Any fraternity implies that by joining its ranks, you will feel additional support in life. In the case of running, it primarily provides support for your health. Scientists from the University of Iowa studied 55,000 people aged 18 to 100 for 15 years and found that each hour of running extends life by 7 hours. Moreover, to reduce the risk of premature death by 25-40%, it is not necessary to run a lot - just 10-minute workouts are enough.
The routine of running is spiced up by running events. Every year, thousands of city marathons take place around the world. The most prestigious ones include the Boston, New York, Chicago, London, Tokyo, and Berlin marathons. These events bring together professional athletes and amateur enthusiasts who compete for top places and hundreds of thousands of dollars in prize money. For example, this year's Boston Marathon had 30,000 participants and nearly half a million spectators. People were most eager to witness the new achievements of the marathon superstar and current world record holder (2:01:09) - Eliud Kipchoge. However, the Kenyan unexpectedly finished in 6th place. Nevertheless, this sensation sparked a global discussion, which means that the number of running enthusiasts joining in the footsteps of the Boston Marathon increased.
Running enthusiasts love it for its accessibility. Among all the financial investments, the most expensive aspect of this sport is having good cushioning running shoes. Apart from that, you can run anywhere and anytime. As long as the temperature isn't scorching hot at +35 degrees, freezing cold at -35 degrees, or accompanied by rain and hurricane-like winds. This provides numerous advantages. For example, during the pandemic, while regular gym-goers were learning to exercise at home using water bottles and stools, runners continued to enjoy their favorite outdoor jogs.
At first glance, running might seem simple - you stand up, stretch a bit, and start running... However, running has many technical and psychological nuances that experienced athletes willingly share. Books about running constantly become bestsellers. When reading memoirs and guides by marathon runners, people who have never run before fall under their spell - they clean their old running shoes, set their alarm clocks for 5 am, and go to bed early. They are determined to start their first run the next day and forever change their lives for the better. Here are some popular books about running:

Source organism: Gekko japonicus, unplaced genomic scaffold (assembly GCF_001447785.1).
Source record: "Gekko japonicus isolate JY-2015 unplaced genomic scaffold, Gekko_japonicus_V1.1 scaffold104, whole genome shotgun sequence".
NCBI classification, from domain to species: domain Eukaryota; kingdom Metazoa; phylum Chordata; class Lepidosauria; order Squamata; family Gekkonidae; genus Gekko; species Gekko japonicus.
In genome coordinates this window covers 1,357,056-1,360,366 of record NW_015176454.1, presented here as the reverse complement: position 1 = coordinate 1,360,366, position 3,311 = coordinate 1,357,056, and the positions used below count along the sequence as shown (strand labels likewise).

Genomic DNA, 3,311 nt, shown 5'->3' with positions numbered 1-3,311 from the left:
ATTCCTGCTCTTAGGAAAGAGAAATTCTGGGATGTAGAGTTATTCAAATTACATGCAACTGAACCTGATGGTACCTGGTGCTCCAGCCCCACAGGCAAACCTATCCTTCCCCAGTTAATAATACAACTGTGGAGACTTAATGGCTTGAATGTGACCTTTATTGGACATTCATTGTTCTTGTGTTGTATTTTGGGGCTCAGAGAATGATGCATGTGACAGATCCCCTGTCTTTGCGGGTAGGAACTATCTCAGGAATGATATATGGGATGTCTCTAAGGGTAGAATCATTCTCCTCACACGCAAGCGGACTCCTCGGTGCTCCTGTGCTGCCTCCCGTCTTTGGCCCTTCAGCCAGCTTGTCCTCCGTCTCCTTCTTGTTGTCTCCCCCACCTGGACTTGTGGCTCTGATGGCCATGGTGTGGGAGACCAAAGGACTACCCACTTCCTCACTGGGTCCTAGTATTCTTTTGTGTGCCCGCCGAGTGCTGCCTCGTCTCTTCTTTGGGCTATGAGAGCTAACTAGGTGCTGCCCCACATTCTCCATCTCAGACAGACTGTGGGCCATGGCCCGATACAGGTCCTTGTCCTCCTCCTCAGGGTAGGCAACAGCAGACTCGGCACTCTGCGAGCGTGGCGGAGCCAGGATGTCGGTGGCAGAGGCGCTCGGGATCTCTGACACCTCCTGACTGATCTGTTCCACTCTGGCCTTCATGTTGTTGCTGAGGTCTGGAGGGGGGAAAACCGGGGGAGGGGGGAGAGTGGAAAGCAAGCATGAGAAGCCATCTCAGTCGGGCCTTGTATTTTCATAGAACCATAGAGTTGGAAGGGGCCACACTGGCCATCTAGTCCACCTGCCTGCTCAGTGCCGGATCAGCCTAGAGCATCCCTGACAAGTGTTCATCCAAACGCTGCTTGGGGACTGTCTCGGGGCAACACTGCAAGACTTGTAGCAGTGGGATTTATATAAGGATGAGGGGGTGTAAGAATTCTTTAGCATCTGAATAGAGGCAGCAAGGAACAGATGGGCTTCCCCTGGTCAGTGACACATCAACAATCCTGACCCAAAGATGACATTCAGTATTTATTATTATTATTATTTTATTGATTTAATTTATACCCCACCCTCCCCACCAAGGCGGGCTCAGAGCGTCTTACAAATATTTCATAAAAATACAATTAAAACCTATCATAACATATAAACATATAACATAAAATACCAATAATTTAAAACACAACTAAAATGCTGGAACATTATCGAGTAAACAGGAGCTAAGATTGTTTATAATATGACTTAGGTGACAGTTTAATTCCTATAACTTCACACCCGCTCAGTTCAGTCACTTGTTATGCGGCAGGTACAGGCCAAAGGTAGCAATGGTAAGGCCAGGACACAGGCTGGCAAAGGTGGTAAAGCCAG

"What I Talk About When I Talk About Running" by Haruki Murakami - The famous Japanese writer explains how running helps him create long novels.
"Born to Run" by Christopher McDougall - The book analyzes the phenomenal running abilities of the Tarahumara tribe and questions the safety of professional running shoes.
"Daniels' Running Formula" by Jack Daniels - No, it's not a guide for running while drunk, written by a whiskey bottle. It's a well-known manual by an authoritative American coach.
"Eat and Run" by Scott Jurek - An ultramarathon runner shares how veganism helps him run ultra-long distances. Each chapter of the book concludes with a delicious recipe.
"Why We Run" by Ronald Reng - An engaging story about how running helps one find inner freedom.
It's Never Too Late
Looking at long-time runners, one may feel discouraged, thinking that starting to run is only for the young, before knees start complaining about the weather and breath starts to falter while climbing stairs. Well, indeed, health problems can be a reason to refrain from running. It's important to consult a doctor. If the doctor says running is not advisable, then it's not. But if they say it's possible, it means you should seek opportunities rather than excuses. Just like Julia Hawkins from Louisiana did. At the age of 105, this grandmother, nicknamed "Hurricane," set a record for sprinting in her age category, completing 100 meters in 1 minute and 2.95 seconds. And the most interesting part is that Hawkins started running not at 20, 30, or even 40, but at the age of 100! What excuses could there be after that?